Culture

Vicente Fox charms industry's plants off in Oakland

June 23, 2017
Former Mexican President Vicente Fox delivers keynote remarks at the National Cannabis Industry Association's annual conference on Tuesday, June 13, 2017 in Oakland, Calif.
Beck Diefenbach
Former Mexican President Vicente Fox delivers keynote remarks at the National Cannabis Industry Association's annual conference on Tuesday, June 13, 2017 in Oakland, Calif.
SOURCE: Beck Diefenbach

Former Mexican President Vicente Fox put domestic cannabis industry leaders on notice Tuesday at a marijuana business conference in Oakland that his nation and Canada intend to take the lead in the booming market for medical and recreational pot exports.

Fox told attendees at the National Cannabis Industry Association’s convention that Mexico could one day produce 60 percent of the legal marijuana Americans consume, challenging domestic producers. Both Mexico and Canada have legalized medical marijuana nationally and intend to begin exporting the drug, a legal activity under international law.

“This product, cannabis, has to be integrated into NAFTA,” Fox said, referring to the North American Free Trade Agreement. “It has to have the trade potential of moving without barriers, without taxes and limits, only complying with the law, the consumer and his health. And he is willing to consume this product.”

Fox’s keynote message was taken as a warning by some of the 4,500 attendees at the three-day pot convention, being held through Wednesday at the Oakland Marriott City Center.

NCIA Oakland 2017 crowd for Vicente Fox
Beck Diefenbach | San Francisco Chronicle
More than 4,500 attendees and 250 vendors packed into the Marriott for three days. The conference includes over 120 speakers.

“We need to speed up and kind of catch up. We’re being left in the dust and could be left owning liquor stores at the end of the day,” said Spencer Uniss, co-founder of Bolder Cannabis and Extracts in Boulder, Colo. “Cannabis is globally something that can help economies as well as people, so it just seems like it should be legal. I don’t know what the holdup is.”

Fox was Mexican president from 2000 to 2006 and has made a name for himself lately in the U.S. by aggressively challenging President Trump’s stances toward Mexico on such issues as the administration’s proposed border wall. He endorses global cannabis legalization, saying his view was formed in part by Mexico’s bloody drug wars.

“How different it feels to be by the side of business community members who are responsible people and decision makers, rather than being by the side of Chapo Guzman or all those criminals that kill and kill and kill,” Fox told his audience of marijuana entrepreneurs.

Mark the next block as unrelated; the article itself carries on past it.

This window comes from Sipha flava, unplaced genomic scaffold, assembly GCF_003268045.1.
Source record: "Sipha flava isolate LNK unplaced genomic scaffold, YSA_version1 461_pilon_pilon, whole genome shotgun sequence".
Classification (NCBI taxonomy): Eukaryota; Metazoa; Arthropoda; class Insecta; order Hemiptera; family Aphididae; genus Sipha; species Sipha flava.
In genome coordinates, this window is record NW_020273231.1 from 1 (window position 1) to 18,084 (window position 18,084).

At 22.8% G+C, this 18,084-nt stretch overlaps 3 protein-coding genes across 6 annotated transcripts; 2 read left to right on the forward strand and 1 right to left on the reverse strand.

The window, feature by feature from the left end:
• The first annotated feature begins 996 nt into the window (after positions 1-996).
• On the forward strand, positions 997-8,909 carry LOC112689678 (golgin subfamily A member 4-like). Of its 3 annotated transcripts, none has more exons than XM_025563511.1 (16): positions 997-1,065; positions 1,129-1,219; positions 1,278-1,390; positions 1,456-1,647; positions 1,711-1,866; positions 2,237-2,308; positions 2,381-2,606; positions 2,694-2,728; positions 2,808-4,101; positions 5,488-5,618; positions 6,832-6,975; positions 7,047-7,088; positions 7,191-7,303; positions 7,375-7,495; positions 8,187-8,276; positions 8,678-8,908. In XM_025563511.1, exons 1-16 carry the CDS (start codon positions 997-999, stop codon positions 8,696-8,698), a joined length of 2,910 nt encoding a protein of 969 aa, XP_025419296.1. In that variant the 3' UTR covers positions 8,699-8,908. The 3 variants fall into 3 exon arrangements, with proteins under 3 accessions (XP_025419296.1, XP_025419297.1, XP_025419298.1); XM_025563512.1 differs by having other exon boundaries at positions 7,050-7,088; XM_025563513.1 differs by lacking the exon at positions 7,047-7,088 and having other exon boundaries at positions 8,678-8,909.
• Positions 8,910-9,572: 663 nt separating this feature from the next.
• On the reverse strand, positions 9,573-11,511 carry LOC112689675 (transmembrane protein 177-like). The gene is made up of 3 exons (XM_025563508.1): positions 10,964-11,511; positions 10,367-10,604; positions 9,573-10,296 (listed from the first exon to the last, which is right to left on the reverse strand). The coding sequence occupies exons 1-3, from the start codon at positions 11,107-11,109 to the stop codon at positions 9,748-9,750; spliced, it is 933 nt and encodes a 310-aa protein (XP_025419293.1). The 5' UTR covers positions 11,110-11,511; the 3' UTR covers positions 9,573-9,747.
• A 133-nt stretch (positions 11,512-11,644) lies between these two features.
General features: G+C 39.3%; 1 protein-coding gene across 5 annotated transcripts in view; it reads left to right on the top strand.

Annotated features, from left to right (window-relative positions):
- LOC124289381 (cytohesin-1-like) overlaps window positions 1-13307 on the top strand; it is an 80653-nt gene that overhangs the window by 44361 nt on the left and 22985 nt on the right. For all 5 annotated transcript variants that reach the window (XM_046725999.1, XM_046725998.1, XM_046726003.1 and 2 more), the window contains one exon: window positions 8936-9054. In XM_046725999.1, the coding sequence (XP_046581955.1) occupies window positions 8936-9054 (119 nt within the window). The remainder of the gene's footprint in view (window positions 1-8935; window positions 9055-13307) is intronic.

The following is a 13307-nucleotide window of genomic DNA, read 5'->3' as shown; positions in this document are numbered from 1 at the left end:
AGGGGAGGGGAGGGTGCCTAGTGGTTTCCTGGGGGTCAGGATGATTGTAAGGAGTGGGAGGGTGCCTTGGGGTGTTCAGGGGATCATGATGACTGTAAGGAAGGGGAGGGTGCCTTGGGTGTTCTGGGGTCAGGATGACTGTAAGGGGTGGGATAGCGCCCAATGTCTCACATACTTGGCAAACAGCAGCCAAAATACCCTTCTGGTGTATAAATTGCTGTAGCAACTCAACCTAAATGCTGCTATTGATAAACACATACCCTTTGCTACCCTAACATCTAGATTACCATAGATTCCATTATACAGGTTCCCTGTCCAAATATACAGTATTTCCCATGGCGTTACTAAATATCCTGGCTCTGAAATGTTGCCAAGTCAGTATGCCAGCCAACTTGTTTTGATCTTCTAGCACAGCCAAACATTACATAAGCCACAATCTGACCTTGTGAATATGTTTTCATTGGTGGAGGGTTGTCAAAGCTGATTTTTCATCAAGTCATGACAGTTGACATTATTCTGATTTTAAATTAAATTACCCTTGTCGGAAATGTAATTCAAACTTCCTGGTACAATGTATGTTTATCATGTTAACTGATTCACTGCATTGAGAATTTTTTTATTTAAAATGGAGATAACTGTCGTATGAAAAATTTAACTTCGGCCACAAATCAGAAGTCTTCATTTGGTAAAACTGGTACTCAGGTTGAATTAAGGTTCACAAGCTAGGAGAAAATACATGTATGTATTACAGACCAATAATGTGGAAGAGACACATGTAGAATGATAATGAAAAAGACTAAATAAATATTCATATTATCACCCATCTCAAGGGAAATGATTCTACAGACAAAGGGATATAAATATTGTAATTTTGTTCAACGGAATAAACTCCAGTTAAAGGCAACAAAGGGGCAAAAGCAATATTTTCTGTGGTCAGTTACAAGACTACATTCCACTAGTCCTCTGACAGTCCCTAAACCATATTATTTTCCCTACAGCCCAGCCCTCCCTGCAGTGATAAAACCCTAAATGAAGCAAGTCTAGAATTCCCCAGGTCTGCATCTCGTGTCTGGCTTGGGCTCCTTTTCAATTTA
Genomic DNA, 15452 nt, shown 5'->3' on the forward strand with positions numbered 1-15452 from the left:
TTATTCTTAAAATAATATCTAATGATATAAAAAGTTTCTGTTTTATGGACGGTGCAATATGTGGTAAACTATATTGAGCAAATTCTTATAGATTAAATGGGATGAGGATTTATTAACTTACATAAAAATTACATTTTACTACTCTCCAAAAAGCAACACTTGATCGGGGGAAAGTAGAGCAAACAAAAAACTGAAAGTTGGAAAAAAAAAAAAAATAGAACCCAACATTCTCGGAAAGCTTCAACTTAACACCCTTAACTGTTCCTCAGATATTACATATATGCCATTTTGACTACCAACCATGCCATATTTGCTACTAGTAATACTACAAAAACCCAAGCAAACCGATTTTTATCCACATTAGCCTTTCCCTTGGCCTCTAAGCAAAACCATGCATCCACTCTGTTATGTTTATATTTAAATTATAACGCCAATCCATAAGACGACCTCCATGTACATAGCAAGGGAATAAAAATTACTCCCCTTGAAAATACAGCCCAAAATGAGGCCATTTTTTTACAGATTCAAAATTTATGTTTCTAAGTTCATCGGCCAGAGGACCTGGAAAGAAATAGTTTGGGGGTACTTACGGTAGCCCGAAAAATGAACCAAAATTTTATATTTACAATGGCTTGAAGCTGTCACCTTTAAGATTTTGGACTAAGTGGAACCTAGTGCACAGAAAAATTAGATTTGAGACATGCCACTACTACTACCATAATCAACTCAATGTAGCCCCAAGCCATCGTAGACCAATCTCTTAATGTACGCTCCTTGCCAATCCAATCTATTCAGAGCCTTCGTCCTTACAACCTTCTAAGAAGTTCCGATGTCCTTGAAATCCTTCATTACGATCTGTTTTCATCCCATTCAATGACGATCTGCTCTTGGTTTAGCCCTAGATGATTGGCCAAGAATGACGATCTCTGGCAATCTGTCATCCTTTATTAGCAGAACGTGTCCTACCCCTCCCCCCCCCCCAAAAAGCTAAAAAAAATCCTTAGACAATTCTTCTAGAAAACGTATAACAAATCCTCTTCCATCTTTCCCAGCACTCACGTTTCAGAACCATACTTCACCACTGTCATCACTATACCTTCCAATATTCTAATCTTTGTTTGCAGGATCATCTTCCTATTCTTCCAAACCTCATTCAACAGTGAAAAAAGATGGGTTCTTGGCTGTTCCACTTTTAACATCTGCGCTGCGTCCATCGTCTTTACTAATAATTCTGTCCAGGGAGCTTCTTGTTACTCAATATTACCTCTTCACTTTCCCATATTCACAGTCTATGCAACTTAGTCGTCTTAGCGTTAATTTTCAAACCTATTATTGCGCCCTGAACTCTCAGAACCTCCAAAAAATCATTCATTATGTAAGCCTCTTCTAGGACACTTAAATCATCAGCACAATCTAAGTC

Eight U.S. states along and the District of Columbia have legalized recreational cannabis for adults 21 and over, and 34 states have some form of medical marijuana law. Researchers estimate that the entire U.S. industry of recreational, medical and black markets for marijuana may total $50 billion per year, making it roughly as large as the wine industry.

Fox is also a businessman who rose to head Coca-Cola Latin America, and he infused his talk with a message of corporate responsibility and the importance of a social mission.

“We’re not here just to make money. We’re here to make and bring good things to the community, to the world, and to our nations,” Fox said. “You have to have purpose.”

Vicente Fox NCIA Oakland keynote
Beck Diefenbach
“[The Trump Administration] is the extreme of the extreme. It pretty much smells like a dictatorship,” Fox told the NCIA crowd Tuesday morning.

The U.S. cannabis industry is surging despite signs of hostility from the Trump administration. The marijuana news website MassRoots.com reported Monday that Attorney General Jeff Sessions recently wrote to congressional leaders urging them not to renew a law that bars the Justice Department from spending money to interfere with state medical marijuana laws. The department is in the middle of a marijuana policy review that is supposed to yield recommendations by July 27.

Still, the number of banks accepting cannabis business has increased under Trump. The National Cannabis Industry Association’s conference attracted nearly twice as many attendees and vendors as last year and has outgrown its Oakland home.

“We’re bursting at the seams of this venue now. Next year, we’re moving to San Jose,” said Taylor West, the association’s deputy director.

The group has has 1,300 member businesses and focuses its efforts at the federal level, lobbying for marijuana legalization as well as fair taxation and access to banks.

“It’s fair to say the industry is moving ahead with cautious optimism,” West said. “We have definitely seen some saber-rattling from the administration, but we’ve also seen that our allies at the state and federal level are responding to that by pushing back.”

Many of those at the conference said the federal government was unlikely to derail the marjuana industry’s momentum.

“I was at GE Capital in 1999 during the first dot-com bubble. and this is as close as I’ve ever seen to that,” said Alfonso Campalans, CEO and founder of Yofumo, a Denver outfit that sells $7,500 cabinets for drying and curing cannabis flower buds.

He called the Trump administration’s rumblings against legalized marijuana “a lot of noise. We try not to pay attention to it. Even those who are against (legalization) don’t know how to stop it. They’re going to have to come to terms with it.”